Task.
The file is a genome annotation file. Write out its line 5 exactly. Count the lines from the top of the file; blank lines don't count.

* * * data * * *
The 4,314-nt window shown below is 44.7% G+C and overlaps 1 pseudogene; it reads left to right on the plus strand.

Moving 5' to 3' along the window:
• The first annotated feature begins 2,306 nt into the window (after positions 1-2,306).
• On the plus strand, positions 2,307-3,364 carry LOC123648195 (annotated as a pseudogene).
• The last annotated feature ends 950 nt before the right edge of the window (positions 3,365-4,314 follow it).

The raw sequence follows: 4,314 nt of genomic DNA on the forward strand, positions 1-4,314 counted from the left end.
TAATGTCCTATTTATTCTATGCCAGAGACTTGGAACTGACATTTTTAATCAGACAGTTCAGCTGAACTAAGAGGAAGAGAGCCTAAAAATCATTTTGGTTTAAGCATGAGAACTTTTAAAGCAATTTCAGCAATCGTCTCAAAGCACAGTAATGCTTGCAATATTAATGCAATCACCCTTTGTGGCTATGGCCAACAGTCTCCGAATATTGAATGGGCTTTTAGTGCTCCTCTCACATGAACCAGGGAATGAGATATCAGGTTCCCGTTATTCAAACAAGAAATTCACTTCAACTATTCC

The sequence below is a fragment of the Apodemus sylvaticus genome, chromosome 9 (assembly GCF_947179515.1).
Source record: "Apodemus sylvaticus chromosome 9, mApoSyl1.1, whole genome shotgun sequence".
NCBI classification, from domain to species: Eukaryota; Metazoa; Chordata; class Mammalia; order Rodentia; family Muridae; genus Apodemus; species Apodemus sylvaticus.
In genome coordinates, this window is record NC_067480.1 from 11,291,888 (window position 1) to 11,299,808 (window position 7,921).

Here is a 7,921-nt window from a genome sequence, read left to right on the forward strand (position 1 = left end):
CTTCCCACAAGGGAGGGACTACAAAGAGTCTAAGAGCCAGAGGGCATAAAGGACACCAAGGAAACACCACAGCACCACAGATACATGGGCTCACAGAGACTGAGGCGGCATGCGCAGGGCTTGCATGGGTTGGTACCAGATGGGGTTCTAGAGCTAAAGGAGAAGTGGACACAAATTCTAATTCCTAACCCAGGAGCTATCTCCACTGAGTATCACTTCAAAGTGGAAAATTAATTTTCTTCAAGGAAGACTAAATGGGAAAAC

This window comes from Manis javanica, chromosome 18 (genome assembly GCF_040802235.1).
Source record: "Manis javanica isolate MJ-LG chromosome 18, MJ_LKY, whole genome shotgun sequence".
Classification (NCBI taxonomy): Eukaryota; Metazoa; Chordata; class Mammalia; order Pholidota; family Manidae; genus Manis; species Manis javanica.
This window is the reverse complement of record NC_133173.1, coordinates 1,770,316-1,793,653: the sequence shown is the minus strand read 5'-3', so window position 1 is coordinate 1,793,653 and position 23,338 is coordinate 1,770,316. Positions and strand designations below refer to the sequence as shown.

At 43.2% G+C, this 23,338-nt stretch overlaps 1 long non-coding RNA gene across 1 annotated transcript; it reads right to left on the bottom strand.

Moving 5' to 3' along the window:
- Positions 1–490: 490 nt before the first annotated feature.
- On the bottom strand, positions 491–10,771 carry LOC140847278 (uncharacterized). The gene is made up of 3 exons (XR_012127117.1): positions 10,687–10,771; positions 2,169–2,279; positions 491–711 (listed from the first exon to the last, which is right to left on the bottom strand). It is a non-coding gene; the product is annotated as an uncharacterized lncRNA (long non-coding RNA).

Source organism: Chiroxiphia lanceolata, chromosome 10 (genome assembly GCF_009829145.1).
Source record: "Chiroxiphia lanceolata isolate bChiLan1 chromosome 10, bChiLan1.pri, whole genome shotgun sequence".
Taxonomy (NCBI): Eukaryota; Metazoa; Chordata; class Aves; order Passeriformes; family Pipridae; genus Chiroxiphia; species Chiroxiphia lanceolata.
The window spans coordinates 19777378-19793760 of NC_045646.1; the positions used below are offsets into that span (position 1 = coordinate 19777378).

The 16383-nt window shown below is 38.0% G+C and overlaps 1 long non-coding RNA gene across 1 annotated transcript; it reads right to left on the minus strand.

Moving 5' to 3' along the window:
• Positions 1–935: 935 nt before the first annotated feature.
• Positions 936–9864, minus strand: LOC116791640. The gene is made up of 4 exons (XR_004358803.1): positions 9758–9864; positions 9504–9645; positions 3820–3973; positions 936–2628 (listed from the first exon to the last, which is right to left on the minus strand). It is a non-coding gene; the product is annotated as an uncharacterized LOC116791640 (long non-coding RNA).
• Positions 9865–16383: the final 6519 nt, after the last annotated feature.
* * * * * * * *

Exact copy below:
• The last annotated feature ends 950 nt before the right edge of the window (positions 3,365-4,314 follow it).